This article was contributed to the National Franchise Institute by David Willson who is a retired Army JAG and an attorney.  In addition to having worked at NSA, he helped to establish CYBERCOM and provided policy and legal advice for many cyber operations.  As the owner of Titan Info Security Group, he specializes in risk management and cyber security to help companies and law firms lower the risk of a cyber incident and reduce the potential liability if and when the firm or its vendor is compromised and all of the client information is stolen.  He also provides cyber security awareness training and assists with other unique cyber issues.

If you are seeking resources to assist in your self-assessment, email David Willson for a free “Cyber Self-Assessment” form.


Millennials: Who Do We Think We Are? (Part 2 – Millennials As Consumers)

MILLENNIALS:  Who Do We Think We Are?

Part 2 in a 5-Part Series:  What Restaurateurs & Business Owners Need to Know About Millennials

Millennials as Consumers

Continuing our series about Millennials, Part 2 focuses on Millennials as Consumers.  My goal with this series is to share first-hand information from the Millennial generation that will help restaurateurs and business owners who serve and employ them.  By interviewing a group of Millennials, I came away with expert-worthy commentary and a newfound appreciation for at least some of the quirks that make Millennials a generation unto themselves.  If you are a business owner – and especially a restaurateur – keep reading!

Menu Items & Restaurant Offerings

The Millennial influence on menu items and restaurant offerings continues to evolve.  While it’s unlikely that junk food will ever go completely out of style, Millennials are re-shaping the menus of established brands and they are influencing the menu creation for new concepts.

So what do Millennials expect on a restaurant menu and what do they look for in a restaurant experience?  The headline here is that variety is the spice of life. 

Millennials are looking for a flexible menu that caters to every kind of diet (vegetarian, low-calorie, vegan and gluten-free) which, in large part, is what most restaurants have gravitated toward and are currently offering.  With the majority of Millennials falling in the over-21 crowd, dining options that offer alcohol are an inherent draw.

Millennials say they want ‘familiar but also a bit of a twist to it”, citing tappas as an appealing ‘adult’ option.  “We want to be out with our friends but we don’t always want to pay for a full meal.  We look for places that offer Happy Hour drink specials and less expensive tappas/snacks instead of just appetizers.”

One of the reasons that junk food will never go out of style is simply because it tastes good.  With a shift in recent years toward health-conscious choices, an emphasis has been placed on healthier food that also tastes good.  Millennials say that the quality of ingredients is another draw for them and it is especially appealing if ingredients are sustainably sourced.  Having said that, at the end of the day, no matter how high the quality is or how sustainably sourced the ingredients are, if the taste of the food is only so-so, Millennials will lose interest and will opt to spend their dining dollars elsewhere.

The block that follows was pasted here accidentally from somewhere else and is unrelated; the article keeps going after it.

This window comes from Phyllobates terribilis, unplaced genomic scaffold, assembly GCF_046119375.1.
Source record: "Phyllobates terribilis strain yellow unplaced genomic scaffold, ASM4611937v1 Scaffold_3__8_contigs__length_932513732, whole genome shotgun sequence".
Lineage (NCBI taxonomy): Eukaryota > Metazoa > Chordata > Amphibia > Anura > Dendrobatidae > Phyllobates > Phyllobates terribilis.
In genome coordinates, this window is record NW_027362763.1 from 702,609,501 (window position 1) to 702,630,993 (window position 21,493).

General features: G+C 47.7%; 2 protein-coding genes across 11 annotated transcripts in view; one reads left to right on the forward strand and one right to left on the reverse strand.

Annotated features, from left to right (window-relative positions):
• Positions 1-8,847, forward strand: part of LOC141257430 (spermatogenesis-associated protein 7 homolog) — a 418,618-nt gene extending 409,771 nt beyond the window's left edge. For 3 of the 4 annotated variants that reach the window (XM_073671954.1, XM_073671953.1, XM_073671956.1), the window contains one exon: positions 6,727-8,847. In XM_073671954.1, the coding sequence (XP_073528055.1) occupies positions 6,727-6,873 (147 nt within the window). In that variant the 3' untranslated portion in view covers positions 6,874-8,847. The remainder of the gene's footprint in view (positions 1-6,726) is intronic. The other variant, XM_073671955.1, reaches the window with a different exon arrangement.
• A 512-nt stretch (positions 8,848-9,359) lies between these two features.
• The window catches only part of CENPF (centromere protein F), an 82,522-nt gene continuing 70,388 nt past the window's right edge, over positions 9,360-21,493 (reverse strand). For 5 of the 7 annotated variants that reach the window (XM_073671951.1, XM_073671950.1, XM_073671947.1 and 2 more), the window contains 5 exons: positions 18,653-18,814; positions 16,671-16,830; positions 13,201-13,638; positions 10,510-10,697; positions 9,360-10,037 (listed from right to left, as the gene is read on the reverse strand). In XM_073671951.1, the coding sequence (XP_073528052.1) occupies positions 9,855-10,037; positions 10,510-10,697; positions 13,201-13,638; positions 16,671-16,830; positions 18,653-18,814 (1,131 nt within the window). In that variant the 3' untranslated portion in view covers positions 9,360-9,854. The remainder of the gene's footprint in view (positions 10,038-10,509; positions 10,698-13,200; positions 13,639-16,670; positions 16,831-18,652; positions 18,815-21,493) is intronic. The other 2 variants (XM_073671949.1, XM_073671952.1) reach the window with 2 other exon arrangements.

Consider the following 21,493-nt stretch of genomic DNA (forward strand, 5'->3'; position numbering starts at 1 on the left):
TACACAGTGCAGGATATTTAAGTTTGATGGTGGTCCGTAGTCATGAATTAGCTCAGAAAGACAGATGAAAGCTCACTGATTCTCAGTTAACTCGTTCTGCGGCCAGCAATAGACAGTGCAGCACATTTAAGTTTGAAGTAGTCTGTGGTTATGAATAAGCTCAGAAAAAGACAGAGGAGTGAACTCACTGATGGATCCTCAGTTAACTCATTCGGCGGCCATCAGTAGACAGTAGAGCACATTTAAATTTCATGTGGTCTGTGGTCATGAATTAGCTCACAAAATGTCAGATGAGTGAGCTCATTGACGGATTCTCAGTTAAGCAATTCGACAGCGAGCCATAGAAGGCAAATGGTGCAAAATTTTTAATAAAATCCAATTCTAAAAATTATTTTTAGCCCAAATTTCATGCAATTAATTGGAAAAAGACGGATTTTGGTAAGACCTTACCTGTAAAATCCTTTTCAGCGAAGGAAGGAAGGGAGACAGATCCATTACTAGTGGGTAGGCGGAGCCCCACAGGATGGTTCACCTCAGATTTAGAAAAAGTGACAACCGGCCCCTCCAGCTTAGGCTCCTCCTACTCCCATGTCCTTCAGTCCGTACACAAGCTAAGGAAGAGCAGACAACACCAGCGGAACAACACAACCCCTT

The Dining Experience & Customer Service

While the majority of Millennials ate Happy Meals when they were younger and graduated to fast-casual choices once they were old enough to drive and hang out with friends, today’s preference is casual dining and attentive service.

An employee who provides a relatable guest experience is a huge asset for your establishment.  In particular, the words “pleasant” and “noteworthy” were mentioned as desirable attributes.  Most of us recognize a pleasant shopping or dining experience but what does it take to provide a noteworthy experience?  According to Millennials there are a few key things:

  • Millennials want to be served or helped by people who are “ridiculously like me”:
    • Similar age (“we don’t want to be waited on by our parents”)
    • Similar ‘look’ (clothes, tattoos, piercings)
    • Similar personality, sense of humor, out-goingness
  • Millennials strongly believe that hiring for personality is important:
    • “The person who takes care of us is a deciding factor in whether or not we will come back. If we get a bad server, we may never come back for a second visit even if the food is good because we feel that if one server is bad, the others probably are too.”
  • “Be good at what you do and be helpful”:
    • Restaurants: Don’t just know ABOUT the menu, really KNOW the menu.  “If I ask about something on the menu or ask about a substitution, don’t say “I don’t know”.
    • Retail: “If I ask, ‘Where would I find X?’ we don’t want the answer to be ‘I don’t really know’ (and then not offer to go find out or make the effort to be helpful).
  • Being responsive to customers’ needs vs. joking around among themselves
    • “If I need something, the server should be promptly responsive. If the food comes out but I need sour cream in order to enjoy it, waiting 20 minutes to get it can really ruin the whole meal.  By then, my food will be cold and my friends will be finished.”
    • Say Millennials, it is very off putting “to see servers joking around with each other and screwing up orders.”

Ambience & Must Haves